The Lithuanian capital, Vilnius, is the country's largest and liveliest city. It's been a Lithuanian centre of power for centuries, going back to the days of the Lithuanian dukes, but successive waves of Polish, Russian and Jewish influence have lent a cosmopolitan flavour that other large Lithuanian cities lack.

The small footprint makes it perfect for a city break; it's compact enough to cover comfortably in 48 hours, yet packs enough diversity to cater to many interests. Here below are our picks for two great days in the city.

Day One: Crash Course in Lithuanian History

Spend the better part of the first day brushing up on your Lithuanian history. Get an early start and head to Cathedral Square, the heart of the city and home to Vilnius Cathedral. The austere neoclassical exterior dates from the late-18th century, though the origins of the church go back to pagan times. Don't miss the beautiful, baroque St Casimir's Chapel at the back of the church.

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Walk along the southern side of the cathedral to find an imposing equestrian statue of one of the country's most successful early rulers, the 14th century's Grand Duke Gediminas, and the entrance to the former Palace of the Grand Dukes of Lithuania. It took more than a decade and hundreds of millions of euros to rebuild the former royal seat, which finally reopened in 2013. The result is a touristic tour de force: part archaeology museum, part history museum.

If you're in the mood for more history, to the northern side of former palace, the National Museum of Lithuania tells the country's story all the way up to World War II. The temporary exhibitions here are well worth checking out, as is the extensive section on folk costumes and crafts.

Before planning your assault on Gediminas Hill, it's time for a break and lunch. For something light and local (and a short walk away), we love Pilies kepyklėlė for authentic pancakes and inventive soups and salads.

There are two ways to scale 50m-high Gediminas Hill and reach sombre yet dignified 13th-century Gediminas Tower. If you're in the mood for a hike, climb the pathways along the hill's southern face. Otherwise, walk to the northern side, where a funicular whisks you to the top in a few minutes. The views over the Old Town are breathtaking. The Tower Museum has a small collection of medieval armour and even better views at the top.

gediminas-hill

In the evening, celebrate your new-found knowledge of Lithuanian history with a meal at Lokys, one of the city's best traditional restaurants. There's folk music and dancing on the main floor or ask to be seated in the quieter Gothic cellars. The specialty here is grilled meat and game, including a once-in-a-lifetime chance to sample some real beaver stew (no kidding).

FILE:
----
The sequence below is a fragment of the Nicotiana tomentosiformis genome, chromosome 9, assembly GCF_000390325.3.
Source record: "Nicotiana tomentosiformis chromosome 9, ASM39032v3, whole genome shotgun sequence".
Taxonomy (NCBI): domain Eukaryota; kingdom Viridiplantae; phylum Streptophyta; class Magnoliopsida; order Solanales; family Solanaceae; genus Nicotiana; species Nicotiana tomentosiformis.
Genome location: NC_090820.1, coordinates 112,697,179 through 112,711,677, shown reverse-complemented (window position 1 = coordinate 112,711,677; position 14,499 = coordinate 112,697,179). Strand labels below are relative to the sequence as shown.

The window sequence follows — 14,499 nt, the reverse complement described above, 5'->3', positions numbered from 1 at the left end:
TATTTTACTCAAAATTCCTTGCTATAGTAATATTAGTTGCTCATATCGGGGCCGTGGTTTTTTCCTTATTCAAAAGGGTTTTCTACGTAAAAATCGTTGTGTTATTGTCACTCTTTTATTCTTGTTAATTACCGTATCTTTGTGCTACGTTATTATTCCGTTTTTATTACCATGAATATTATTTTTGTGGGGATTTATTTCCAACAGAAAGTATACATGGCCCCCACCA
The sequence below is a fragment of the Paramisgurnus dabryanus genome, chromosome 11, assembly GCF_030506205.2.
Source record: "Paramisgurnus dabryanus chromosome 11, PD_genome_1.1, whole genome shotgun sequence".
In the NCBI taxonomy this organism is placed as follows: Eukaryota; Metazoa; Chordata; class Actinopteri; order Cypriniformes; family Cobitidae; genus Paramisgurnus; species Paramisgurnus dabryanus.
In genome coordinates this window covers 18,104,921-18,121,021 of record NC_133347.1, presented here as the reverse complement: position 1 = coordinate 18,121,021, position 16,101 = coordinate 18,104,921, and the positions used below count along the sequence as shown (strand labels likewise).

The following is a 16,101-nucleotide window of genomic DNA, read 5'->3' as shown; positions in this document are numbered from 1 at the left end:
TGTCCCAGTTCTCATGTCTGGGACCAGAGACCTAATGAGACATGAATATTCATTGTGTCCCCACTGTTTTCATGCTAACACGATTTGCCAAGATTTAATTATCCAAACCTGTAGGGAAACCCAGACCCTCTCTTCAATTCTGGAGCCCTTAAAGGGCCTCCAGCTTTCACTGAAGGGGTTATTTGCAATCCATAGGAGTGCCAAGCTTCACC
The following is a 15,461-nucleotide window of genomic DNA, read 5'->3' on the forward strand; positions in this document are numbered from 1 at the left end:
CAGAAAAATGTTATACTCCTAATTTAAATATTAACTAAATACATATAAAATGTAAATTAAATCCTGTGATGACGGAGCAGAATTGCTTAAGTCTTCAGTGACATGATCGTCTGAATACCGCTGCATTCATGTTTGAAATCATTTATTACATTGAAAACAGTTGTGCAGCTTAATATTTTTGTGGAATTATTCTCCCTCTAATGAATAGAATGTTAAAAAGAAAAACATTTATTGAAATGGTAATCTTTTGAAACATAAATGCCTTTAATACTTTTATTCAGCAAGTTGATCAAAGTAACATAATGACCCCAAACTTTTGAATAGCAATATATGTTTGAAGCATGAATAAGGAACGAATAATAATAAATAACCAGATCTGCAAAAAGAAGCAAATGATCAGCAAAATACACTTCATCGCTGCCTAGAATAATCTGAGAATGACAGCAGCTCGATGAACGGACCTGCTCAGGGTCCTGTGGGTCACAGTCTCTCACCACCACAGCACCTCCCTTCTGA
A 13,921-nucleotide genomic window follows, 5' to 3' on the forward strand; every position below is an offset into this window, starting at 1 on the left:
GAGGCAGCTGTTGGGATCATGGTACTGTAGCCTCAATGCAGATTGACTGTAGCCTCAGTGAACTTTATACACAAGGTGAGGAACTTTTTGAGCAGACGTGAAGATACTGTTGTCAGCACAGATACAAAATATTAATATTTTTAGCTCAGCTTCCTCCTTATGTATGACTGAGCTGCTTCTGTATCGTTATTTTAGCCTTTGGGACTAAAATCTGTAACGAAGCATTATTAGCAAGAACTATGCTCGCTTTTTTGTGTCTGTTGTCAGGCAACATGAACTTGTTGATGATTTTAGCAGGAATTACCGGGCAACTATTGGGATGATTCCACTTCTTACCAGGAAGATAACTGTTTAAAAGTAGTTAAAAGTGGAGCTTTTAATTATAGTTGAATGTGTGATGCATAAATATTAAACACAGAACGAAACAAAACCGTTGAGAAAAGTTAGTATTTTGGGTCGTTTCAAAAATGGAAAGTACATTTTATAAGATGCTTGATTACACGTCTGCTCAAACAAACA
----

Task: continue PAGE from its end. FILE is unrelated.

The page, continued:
For sleeping, Vilnius has loads of decent options to meet every budget. Hostelers will want to check out Jimmy Jumps House (jimmyjumpshouse.com), a clean, well-run hostel offering dorm accommodation in four- to 12-bunk rooms as well as waffle breakfasts and themed pub crawls.

For guesthouses, we love Bernardinu B&B, a family-owned outfit in an 18th-century building with lots of period touches like wood-beamed ceilings. Just across the street from Bernardinu B&B, Shakespeare is an upmarket boutique situated in another atmospheric townhouse that was once passed down by noble families.

Day Two: Out and About in the Old Town

There are lots of cobbles to conquer so be sure to choose a comfortable pair of shoes. Start the day at Pilies gatvė (Castle St.), just opposite Cathedral Square. The Old Town's confusing street plan was laid out in the Middle Ages, so there's no point in being logical about it. The fun lies in choosing a promising lane and wandering at will.

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Vilnius is a city of churches and the most charming of all might be the elegant, red-brick St Anne's Church (paired with the larger St Bernardine's Church in the back) to the east of Pilies gatvė. Just south of here is the quirky Užupis neighbourhood, a self-declared 'republic' of artists and free-thinkers (and a fair number of good restaurants and bars).

Return in the direction of Pilies gatvė and walk west into the Old Town to see the buildings of Vilnius University and count its fabled 13 (or 12, depending on who's counting) courtyards. Vilnius is filled with thousands of students, which give the place its energy and youthful vibe.

Pilies gatvė eventually leads into busy Didžioji gatvė and to a large square fronted by the impressive Town Hall. For lunch or a break, dart down tiny Savičiaus gatvė to find Balzac, a warm French bistro with wines by the carafe and a killer tarte tatin.

Just across from the Town Hall, peak inside another beautiful baroque church, St Casimir's (not to be confused with the chapel of the same name). Walk south along Aušros vartų gatvė to find the Gates of Dawn, the last-standing of ten portals built into the walls that once surrounded the Old Town. This largely unadorned 16th-century entryway is something of a letdown (given the breathtaking name), though the Chapel of the Blessed Mary inside holds a painting, the Madonna of the Gates of Dawn, which is said to work miracles.

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Finish the afternoon wandering the tiny alleyways, like beautiful Stiklių gatvė, that start just west of the Town Hall. Stiklių gatvė was once part of the city's Jewish quarter, but these days it is filled with bars and boutiques. Finish up with some wining and fine-dining at elegant Bistro 18, down a couple of blocks along Stiklių gatvė.

Mark Baker is an independent travel writer, based in Prague. He's a frequent traveller to the Baltics and co-author of Lonely Planet's guide to Estonia, Latvia and Lithuania.

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